How hard can it be?

IMPATIENT: restless or short of temper especially under irritation, delay, or opposition

In my previous existence as a mostly-stay-at-home-mom, I would occasionally encounter The Others.  Society calls them Working Mothers, but saying “working” before “mother” is redundant.  It’s like saying “mother with children.” 

But, I digress. 

The Others and I would occasionally cross paths. 

Not at the grocery store because The Others go on Sundays or after work with all the other harried folks rather than during off-peak shopping hours.  And, not at the zoo, aquarium, science center or other kid hangouts, because they go on weekends rather than mid-week. 

But, The Others and I would sometimes see each other.  Out to dinner, at library story time, when I needed “just one thing” for the recipe I was making. 

They are easy to recognize.  They wear shoes chosen according to their outfit rather than their chore list.  Their clothing requires ironing.  They accessorize.  Their hair is styled and they appear to have recently showered.  And (the former me smugly noted), they are often impatient with their children. 

I remember thinking, “Geez.  You hang out with grown-ups all day.  You only have to put up with your kid(s) for a few hours a day.  Why are you losing your temper and getting huffy?  After all, you’ve been soaking up grown-up conversation all day, spent hours having your back patted for your intellectual prowess and probably took a yoga class on your lunch break.  You’ve only got to keep it together for 180 minutes.  How hard can it be?”

Pretty darn hard, it turns out.

I take it all back. 

I have been humbled.  Brought low. 

I get it.

Or, at least I 24-hours-a-week get it.  I’m sure I’ll need to issue another retraction when I become a 40-hours-a-week working mother with children. 

I find myself absolutely exhausted after a work day.  I get on a 5:30 bus, arrive at the office in the dark and start working away.  I work hard with few breaks until 4pm.  Then I hop back on a bus and hustle to pick Daughter up from daycare.  She gripes when I don’t allow her to stay on the playground and negotiates for “one more slide.”  Doesn’t she understand that it’s five o’clock and if I don’t pick up Son, cook dinner and feed them both in the next half hour things are going to get ugly?  So, it’s off to Son’s school we go.  There the greeting is less than ideal.  I’m acknowledged with a groan and crossed arms.  He’s mad that I’m crashing the party, ruining his fun.  Inevitably, he’s in the middle of something more fun that walking home and cooking dinner.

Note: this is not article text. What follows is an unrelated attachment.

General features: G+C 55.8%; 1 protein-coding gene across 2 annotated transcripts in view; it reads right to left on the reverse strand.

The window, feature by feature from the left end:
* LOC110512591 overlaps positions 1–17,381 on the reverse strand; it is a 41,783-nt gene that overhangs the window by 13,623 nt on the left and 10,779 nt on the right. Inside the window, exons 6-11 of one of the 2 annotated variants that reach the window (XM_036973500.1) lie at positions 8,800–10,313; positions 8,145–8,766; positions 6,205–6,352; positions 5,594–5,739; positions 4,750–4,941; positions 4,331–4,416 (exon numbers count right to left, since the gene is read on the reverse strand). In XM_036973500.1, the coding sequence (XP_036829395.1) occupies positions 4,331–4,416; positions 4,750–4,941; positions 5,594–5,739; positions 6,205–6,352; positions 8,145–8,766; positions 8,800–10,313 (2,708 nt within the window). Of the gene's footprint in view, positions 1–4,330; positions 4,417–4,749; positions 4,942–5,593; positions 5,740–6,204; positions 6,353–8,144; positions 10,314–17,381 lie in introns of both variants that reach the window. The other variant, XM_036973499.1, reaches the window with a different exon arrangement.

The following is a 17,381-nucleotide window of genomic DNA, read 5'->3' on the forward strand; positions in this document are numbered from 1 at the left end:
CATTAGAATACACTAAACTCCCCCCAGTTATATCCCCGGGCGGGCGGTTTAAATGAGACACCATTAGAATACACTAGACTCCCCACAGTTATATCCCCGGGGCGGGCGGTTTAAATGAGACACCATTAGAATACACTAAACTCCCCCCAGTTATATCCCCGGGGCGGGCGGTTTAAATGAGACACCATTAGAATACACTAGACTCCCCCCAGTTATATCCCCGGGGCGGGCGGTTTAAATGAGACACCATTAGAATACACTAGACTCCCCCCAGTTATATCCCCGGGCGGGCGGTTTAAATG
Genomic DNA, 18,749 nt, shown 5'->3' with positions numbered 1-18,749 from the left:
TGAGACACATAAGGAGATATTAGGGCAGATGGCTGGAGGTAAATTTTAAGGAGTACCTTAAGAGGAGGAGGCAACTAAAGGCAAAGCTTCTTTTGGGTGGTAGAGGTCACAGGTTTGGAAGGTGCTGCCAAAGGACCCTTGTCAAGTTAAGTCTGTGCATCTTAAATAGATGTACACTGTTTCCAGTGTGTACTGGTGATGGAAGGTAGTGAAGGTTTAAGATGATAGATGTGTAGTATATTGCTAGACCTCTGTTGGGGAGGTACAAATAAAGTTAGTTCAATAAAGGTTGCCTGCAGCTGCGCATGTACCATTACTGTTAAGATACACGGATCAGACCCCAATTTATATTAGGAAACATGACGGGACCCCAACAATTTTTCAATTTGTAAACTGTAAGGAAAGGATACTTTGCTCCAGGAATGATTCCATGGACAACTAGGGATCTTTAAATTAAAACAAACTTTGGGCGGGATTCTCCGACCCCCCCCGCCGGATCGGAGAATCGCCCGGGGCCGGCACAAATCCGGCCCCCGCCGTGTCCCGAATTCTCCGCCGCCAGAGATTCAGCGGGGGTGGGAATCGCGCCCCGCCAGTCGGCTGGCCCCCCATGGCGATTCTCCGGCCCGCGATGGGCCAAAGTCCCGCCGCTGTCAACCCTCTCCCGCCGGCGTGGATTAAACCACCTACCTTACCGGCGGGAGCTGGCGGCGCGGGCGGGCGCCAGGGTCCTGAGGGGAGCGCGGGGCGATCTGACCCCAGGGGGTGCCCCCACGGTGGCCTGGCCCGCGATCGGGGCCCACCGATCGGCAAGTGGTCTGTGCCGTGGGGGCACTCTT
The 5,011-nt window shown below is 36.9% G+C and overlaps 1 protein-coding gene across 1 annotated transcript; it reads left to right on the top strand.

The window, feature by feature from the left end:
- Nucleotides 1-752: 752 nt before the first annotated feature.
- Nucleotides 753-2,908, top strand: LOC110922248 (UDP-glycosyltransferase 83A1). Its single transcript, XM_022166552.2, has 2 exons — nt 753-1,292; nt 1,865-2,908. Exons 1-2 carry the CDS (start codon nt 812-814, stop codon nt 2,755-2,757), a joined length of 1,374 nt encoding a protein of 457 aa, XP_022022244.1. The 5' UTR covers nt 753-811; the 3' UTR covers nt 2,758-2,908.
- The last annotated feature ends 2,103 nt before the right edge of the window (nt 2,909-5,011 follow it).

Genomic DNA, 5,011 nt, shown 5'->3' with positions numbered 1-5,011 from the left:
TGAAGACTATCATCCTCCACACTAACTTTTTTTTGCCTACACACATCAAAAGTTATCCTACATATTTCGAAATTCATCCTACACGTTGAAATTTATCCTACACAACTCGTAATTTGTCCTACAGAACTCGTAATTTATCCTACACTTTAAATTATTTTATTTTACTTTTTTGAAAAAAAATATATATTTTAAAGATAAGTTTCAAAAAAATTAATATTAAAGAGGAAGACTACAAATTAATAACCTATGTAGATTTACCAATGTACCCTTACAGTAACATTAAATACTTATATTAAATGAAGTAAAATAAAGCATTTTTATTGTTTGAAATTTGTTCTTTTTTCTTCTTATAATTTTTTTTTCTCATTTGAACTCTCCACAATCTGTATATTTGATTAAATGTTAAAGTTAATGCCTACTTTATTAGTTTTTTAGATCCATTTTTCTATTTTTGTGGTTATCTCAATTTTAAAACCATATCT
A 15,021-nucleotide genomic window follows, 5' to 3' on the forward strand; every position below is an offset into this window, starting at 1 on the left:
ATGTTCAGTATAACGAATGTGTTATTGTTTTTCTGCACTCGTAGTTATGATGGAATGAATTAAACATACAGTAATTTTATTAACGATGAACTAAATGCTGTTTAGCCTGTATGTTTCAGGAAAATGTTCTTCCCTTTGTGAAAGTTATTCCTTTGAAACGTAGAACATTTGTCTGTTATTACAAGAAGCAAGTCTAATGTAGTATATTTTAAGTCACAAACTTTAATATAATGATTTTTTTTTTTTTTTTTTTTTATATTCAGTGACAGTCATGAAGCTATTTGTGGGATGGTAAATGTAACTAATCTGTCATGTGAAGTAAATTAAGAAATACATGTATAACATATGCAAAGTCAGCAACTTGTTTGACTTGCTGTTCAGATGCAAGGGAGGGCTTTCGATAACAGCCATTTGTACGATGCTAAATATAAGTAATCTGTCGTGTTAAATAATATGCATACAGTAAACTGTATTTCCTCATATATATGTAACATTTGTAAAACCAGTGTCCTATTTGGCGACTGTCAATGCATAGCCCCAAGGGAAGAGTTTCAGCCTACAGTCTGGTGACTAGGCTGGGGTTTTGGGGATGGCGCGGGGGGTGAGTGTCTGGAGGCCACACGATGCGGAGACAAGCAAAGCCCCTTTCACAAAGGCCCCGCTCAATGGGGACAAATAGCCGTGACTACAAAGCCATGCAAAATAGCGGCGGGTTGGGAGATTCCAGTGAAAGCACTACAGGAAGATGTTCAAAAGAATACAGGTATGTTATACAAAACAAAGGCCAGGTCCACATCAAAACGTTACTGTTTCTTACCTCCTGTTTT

But, we leave.  We walk home, usually with Daughter crying from some perceived injustice and Son in a huffy silence.  This is the point where I begin deep breathing. 

We enter the house, unload backpacks, tackle homework, sign permission slips and consider book orders.  I get dinner started and set the table while Son and Daughter complain about how hungry they are.  I provide a snack to keep the peace.  Dinner is done.  We eat.  Well, I eat…Son or Daughter (heaven help me if it’s both of them) find something unsatisfactory about the dinner I’ve just cooked.  More deep breathing and a few stern warnings about the need for gratitude.

Play time, bath time, story time, bed time – all done with a sprinkling of whining and resistance.

So it goes…three days a week.

So, yeah.  If you walk by my house between five and eight o’clock you may hear an impatient mother using her children’s middle names.  It’s only 180 minutes.  But, that’s like saying to a marathon runner “it’s only a mile” in mile 25.  It is indeed, only a mile.  But it’s the miles before that make it hurt.

To my former clan, please be kind to The Others.  It turns out shoes that match your outfit make your back hurt and there is very little back-patting for intellectual feats of strength. 

And, they don’t do nearly as much yoga as we imagined.   

 

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14 thoughts on “How hard can it be?